IBM Promotes Linux to ISVs

By Peter Galli  |  Posted 2005-03-18 Print this article Print

Despite a survey suggesting that Novell users prefer Windows, IBM has plans to encourage enterprise use of Linux.

IBM is looking to drive reluctant, cash-strapped ISVs to embrace Linux with a worldwide initiative to promote development and certification of applications for Novell Inc.s SuSE Linux on IBMs eServer and middleware platforms.

The program, launched this week in conjunction with Novell, of Waltham, Mass., gives interested ISVs access to technical resources, expertise and hands-on tools at nine IBM Innovation Centers across North America, Europe and Asia.

The initiative follows a similar move IBM made last December with Red Hat Inc., of Raleigh, N.C.; it focused on getting European ISVs to consider Linux.

A key impediment to enterprise adoption of Linux is the lack of applications supporting the platform compared with other operating environments such as Windows and Unix. Adding to the pressure to provide a rich application environment for Linux is Microsoft Corp.s effort to woo NetWare users.

Click here to read more about IBMs new SuSE Linux program for ISVs. Microsoft and Quest Software Inc., based in Irvine, Calif., last week said they had migrated more than 1.5 million NetWare users to Windows Server 2003. Microsoft, in Redmond, Wash., launched its NetWare migration program last November, offering incentives to attract NetWare users.

In a potentially worrisome sign for Novell and its SuSE Linux, a survey by The Yankee Group Inc., in Boston, found that 80 percent of Novell users polled said they will migrate from NetWare to Windows by 2006, while 14 percent said they will choose Red Hat Enterprise Linux, said Yankee analyst Laura DiDio.

Read more here about Microsofts move to win NetWare users from Novell. But IBM remains optimistic. Todd Chase, program director for IBMs Innovation Center, in Waltham, said that, to date, more than 6,000 Linux-based applications have been developed on the IBM platform.

Absoft Corp., of Rochester Hills, Mich., recently tested its FORTRAN and C/C++ compilers and debugging development tools for quality assurance on SuSE Linux 8.2 and SuSE Linux 9.0 on Power for pSeries 670 at the IBM Innovation Center in Chicago. "Gaining access to the experts to test mission-critical applications on Linux gives solution providers the confidence they need to deploy Linux strategically in complex customer environments," said Wood Lotz, Absofts CEO.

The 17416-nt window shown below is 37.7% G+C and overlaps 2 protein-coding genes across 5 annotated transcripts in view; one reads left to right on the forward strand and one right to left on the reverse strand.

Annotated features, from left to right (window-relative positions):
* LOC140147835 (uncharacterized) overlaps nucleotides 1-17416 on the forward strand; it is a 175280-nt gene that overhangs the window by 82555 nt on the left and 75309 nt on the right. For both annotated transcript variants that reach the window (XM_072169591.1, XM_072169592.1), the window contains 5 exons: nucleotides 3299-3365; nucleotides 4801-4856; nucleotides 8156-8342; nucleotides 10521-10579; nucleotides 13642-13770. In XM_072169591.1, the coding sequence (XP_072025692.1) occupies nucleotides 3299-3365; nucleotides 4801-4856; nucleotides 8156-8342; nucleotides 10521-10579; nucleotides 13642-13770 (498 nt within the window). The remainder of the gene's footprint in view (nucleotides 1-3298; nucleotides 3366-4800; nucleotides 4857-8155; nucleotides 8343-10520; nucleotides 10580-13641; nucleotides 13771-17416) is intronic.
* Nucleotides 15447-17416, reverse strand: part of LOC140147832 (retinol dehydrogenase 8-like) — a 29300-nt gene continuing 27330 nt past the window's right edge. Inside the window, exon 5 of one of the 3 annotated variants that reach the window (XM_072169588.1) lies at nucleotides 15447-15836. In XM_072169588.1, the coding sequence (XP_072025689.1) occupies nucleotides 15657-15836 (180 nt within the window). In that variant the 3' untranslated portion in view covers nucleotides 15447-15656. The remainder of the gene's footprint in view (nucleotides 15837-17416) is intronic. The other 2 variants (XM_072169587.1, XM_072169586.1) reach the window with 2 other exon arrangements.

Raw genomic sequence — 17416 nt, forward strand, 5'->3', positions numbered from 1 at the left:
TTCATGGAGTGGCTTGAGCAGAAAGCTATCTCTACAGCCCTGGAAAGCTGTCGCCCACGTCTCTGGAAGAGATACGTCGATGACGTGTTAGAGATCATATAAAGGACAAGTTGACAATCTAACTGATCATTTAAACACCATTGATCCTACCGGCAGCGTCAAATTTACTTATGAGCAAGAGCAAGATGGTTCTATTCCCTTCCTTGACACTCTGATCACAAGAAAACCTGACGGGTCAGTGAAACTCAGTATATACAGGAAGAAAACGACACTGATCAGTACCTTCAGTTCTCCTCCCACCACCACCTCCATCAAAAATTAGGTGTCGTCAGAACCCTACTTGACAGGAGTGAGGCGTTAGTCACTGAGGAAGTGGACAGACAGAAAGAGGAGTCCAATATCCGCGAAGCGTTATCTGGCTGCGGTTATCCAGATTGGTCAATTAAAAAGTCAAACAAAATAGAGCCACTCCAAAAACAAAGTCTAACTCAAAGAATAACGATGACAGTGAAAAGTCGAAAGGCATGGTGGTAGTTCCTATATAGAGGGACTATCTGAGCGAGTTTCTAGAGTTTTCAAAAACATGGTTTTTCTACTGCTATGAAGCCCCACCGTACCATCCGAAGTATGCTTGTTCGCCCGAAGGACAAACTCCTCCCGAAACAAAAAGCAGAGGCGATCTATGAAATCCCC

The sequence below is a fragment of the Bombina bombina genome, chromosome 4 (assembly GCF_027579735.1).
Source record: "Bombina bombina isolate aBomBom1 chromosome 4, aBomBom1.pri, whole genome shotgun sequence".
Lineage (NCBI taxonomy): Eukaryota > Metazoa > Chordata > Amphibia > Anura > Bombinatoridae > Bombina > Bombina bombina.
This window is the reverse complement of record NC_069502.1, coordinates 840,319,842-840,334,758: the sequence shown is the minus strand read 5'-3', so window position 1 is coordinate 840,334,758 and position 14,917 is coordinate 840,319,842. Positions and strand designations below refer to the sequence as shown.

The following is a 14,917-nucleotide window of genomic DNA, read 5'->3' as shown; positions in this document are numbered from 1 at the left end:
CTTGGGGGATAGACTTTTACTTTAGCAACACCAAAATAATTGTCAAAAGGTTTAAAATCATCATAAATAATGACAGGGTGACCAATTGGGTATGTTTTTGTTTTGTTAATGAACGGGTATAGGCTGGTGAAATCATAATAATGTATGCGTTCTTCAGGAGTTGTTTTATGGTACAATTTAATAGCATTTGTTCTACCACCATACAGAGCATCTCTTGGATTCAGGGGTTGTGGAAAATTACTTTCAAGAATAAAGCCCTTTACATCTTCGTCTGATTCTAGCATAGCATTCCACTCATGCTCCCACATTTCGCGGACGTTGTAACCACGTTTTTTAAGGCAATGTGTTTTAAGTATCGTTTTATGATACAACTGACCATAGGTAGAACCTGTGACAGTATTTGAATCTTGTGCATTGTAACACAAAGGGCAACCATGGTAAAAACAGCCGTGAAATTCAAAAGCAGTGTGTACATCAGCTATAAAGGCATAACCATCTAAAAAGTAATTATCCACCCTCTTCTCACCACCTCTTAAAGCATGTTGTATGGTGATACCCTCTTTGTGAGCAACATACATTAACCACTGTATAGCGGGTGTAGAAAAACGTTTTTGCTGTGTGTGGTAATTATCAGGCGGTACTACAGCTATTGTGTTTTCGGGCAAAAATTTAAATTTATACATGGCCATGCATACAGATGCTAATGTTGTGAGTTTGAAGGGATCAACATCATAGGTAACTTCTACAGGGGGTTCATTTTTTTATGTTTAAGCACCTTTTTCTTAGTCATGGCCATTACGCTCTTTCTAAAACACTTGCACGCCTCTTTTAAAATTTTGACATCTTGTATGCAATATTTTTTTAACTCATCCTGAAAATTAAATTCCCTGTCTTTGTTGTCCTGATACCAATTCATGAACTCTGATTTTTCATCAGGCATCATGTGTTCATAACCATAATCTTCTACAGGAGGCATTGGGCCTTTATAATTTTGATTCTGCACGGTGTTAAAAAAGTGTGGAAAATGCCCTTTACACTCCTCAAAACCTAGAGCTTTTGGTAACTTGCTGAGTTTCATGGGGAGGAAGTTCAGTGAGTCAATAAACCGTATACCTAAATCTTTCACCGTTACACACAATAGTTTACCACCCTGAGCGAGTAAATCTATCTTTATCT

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Peter Galli has been a financial/technology reporter for 12 years at leading publications in South Africa, the UK and the US. He has been Investment Editor of South Africa's Business Day Newspaper, the sister publication of the Financial Times of London.

He was also Group Financial Communications Manager for First National Bank, the second largest banking group in South Africa before moving on to become Executive News Editor of Business Report, the largest daily financial newspaper in South Africa, owned by the global Independent Newspapers group.

He was responsible for a national reporting team of 20 based in four bureaus. He also edited and contributed to its weekly technology page, and launched a financial and technology radio service supplying daily news bulletins to the national broadcaster, the South African Broadcasting Corporation, which were then distributed to some 50 radio stations across the country.

He was then transferred to San Francisco as Business Report's U.S. Correspondent to cover Silicon Valley, trade and finance between the US, Europe and emerging markets like South Africa. After serving that role for more than two years, he joined eWeek as a Senior Editor, covering software platforms in August 2000.

He has comprehensively covered Microsoft and its Windows and .Net platforms, as well as the many legal challenges it has faced. He has also focused on Sun Microsystems and its Solaris operating environment, Java and Unix offerings. He covers developments in the open source community, particularly around the Linux kernel and the effects it will have on the enterprise.

He has written extensively about new products for the Linux and Unix platforms, the development of open standards and critically looked at the potential Linux has to offer an alternative operating system and platform to Windows, .Net and Unix-based solutions like Solaris.

His interviews with senior industry executives include Microsoft CEO Steve Ballmer, Linus Torvalds, the original developer of the Linux operating system, Sun CEO Scot McNealy, and Bill Zeitler, a senior vice president at IBM.

For numerous examples of his writing you can search under his name at the eWEEK Website at


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